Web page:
Now Luann is getting remarried, sells her goods and wares on home shopping network television, has written a few books, recorded some "music," and intrigues us week after week on RHONY.
From a simple girl from the states to an international jet-setter and mom of two, Luann de Lesseps is a force to be reckoned with. Just ask her cast mates!
Jon Bon Jovi
Before he was livin' on a prayer...John Francis Bongiovi Jr sold newspapers, made Christmas ornaments and worked as a janitor at his cousin's recording studio.
Before hitting the big time with Thelma & Louise, William Bradley Pitt delivered fridges, drove strippers around, dressed up as a giant chicken to shill El Pollo Loco, and appeared in soap operas…
Nicki Minaj's life was decidedly less glamorous pre-fame...she waitressed at Red Lobster (before getting fired) and worked as a customer service rep…
Before hitting the big time, Marshall Mathers III worked as a dishwasher, short order cook and a machinist…
Before he got busy tending to Ms Carey, Nick Cannon flipped frankfurters at a drive thru, and did stand up comedy...which came in handy for his marriage...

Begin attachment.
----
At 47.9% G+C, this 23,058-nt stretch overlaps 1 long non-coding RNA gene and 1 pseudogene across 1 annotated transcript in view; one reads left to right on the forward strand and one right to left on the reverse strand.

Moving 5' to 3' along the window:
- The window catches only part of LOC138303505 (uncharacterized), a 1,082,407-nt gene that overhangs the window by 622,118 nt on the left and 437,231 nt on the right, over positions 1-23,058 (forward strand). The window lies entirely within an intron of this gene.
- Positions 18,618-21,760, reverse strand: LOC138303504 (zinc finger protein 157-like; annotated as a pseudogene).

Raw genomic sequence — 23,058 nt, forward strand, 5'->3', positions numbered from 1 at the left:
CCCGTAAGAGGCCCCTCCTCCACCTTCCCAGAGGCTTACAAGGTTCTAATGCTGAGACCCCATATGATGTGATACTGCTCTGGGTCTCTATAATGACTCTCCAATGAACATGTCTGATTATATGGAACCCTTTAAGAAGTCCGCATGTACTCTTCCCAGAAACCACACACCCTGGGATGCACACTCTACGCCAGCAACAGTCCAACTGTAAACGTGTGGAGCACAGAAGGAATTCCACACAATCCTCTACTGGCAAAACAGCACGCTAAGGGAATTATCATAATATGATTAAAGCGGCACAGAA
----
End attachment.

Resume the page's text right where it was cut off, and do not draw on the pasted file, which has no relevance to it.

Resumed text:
Luann de Lesseps
Before she was a Real Housewife, the Countess was actually a real life nurse! She was then scouted by a model agency, married her Count, met Andy Cohen and the rest is history...
Sarah Jessica Parker
SJP came from poverty and got singing and acting gigs to help the family make ends meet.
Pro Skater 2, Skate 3, these skating games defined a generation
There was a special thrill that came from watching a pixelated Steve-O ride a mechanical bull through the streets of Barcelona.